NP Paribas Chief Executive Officer Baudouin Prot speaks during a news conference to announce the bank’s third-quarter results in Paris November 5, 2008.
PARIS (Reuters) – A raft of European bank results did little to lift gloom around the sector on Wednesday, with a recurring trend of falling profits and rising bad debts stemming from the global financial crisis.
France’s biggest bank BNP Paribas (BNPP.PA: Quote, Profile, Research, Stock Buzz) posted a 56 percent fall in third-quarter profits, Allied Irish Banks (ALBK.I: Quote, Profile, Research, Stock Buzz) cut its earnings forecast, and Greece’s Emporiki Bank (CBGr.AT: Quote, Profile, Research, Stock Buzz) swung to a loss.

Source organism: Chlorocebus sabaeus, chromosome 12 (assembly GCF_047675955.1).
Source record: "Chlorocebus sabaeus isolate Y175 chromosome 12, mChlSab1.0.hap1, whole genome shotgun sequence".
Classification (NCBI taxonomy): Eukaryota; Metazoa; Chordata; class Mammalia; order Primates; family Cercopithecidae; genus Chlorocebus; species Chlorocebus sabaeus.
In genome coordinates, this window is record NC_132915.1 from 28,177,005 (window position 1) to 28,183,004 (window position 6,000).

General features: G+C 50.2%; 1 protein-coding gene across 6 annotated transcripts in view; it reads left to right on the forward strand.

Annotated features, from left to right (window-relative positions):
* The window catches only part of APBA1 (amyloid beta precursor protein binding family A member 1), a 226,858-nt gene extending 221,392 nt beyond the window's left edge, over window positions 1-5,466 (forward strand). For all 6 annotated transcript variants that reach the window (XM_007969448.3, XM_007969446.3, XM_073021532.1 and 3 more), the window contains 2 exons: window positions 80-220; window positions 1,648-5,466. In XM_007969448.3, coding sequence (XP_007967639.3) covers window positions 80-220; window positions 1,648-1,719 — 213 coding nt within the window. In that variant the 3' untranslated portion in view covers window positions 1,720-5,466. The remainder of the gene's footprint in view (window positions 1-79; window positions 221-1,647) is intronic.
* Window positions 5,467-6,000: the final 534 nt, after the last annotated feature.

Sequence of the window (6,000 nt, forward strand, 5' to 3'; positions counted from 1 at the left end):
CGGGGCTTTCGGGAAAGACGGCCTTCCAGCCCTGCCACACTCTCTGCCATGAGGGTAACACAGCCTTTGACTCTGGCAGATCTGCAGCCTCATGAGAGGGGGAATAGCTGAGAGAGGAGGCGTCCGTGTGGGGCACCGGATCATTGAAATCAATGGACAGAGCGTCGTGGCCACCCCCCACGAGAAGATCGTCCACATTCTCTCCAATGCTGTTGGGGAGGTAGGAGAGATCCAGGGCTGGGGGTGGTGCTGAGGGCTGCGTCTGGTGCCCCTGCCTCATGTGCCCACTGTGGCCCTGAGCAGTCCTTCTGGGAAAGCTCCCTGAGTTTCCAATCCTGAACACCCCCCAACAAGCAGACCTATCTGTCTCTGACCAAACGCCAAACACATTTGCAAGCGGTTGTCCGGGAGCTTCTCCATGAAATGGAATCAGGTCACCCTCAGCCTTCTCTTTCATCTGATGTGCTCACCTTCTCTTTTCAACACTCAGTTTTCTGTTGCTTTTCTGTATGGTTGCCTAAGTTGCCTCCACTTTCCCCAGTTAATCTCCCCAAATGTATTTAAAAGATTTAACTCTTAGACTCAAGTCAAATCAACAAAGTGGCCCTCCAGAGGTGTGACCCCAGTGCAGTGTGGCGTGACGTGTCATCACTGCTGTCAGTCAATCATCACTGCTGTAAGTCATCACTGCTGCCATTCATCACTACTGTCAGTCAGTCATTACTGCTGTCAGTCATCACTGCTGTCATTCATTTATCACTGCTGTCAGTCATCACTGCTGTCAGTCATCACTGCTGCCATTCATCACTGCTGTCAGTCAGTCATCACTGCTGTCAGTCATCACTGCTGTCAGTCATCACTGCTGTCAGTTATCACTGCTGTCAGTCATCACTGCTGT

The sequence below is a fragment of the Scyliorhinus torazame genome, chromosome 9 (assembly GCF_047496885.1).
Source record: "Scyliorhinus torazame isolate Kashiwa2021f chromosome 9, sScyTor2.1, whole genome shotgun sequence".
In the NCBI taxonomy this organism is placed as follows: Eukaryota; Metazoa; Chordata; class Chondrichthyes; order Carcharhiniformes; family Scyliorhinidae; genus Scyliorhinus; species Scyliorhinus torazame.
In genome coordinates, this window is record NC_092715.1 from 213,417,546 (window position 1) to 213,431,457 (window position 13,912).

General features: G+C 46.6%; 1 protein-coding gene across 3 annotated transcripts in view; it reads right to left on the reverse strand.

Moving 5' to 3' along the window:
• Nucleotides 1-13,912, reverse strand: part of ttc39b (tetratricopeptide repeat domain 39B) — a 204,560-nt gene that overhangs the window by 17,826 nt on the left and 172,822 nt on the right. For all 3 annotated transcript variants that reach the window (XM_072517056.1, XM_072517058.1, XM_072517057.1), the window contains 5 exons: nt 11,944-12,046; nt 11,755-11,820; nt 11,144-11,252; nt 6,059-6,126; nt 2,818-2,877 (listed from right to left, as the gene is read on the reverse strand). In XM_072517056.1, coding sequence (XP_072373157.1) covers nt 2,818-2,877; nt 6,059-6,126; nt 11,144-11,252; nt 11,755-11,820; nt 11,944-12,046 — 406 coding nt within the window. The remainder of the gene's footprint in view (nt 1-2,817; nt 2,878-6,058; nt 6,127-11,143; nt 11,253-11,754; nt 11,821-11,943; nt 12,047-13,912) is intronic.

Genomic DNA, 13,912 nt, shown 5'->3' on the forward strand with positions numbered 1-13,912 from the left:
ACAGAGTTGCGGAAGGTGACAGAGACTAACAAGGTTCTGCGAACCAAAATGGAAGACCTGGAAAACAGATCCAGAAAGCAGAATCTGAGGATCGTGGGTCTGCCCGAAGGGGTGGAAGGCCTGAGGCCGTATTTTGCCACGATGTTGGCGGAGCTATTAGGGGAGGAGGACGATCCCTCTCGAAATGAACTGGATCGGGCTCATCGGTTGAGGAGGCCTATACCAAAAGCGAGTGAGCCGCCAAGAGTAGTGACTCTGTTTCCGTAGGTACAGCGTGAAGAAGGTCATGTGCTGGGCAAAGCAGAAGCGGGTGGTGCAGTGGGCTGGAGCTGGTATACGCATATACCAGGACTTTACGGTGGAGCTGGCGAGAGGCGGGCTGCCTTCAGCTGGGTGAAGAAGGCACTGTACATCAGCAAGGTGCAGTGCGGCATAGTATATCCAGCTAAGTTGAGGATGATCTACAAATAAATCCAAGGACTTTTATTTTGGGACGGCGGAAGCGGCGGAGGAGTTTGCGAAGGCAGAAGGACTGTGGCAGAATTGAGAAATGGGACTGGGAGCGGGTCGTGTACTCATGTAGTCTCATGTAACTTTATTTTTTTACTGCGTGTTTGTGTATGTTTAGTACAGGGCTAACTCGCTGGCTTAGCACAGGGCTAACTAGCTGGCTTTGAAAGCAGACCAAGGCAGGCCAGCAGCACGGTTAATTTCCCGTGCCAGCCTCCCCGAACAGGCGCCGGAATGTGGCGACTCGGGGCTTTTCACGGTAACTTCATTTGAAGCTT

Capital rebuilding continued in the face of a tough outlook as Royal Bank of Scotland (RBS.L: Quote, Profile, Research, Stock Buzz) looked to raise up to 3 billion pounds ($4.7 billion) from a government-backed bond, and Austria’s Raiffeisen Zentralbank said it may ask the government for 2 billion euros ($2.6 billion).
By 7:15 a.m. EST the DJ Stoxx banking index was down 0.7 percent, led by 4 percent falls for BNP and Allied Irish.
Profits have tumbled across the sector, and several banks have warned of more writedowns and rising bad debts this year, though there is optimism that government rescue packages have left balance sheets strong enough to withstand more losses.
The Dutch operations of Fortis, Europe’s largest victim of the credit crisis, have been nationalised in a €16.8bn (£13bn) deal aimed to calm investors in the troubled banking and insurance group.
Fortis is Europe’s largest victim of the credit crisis Photo: AFP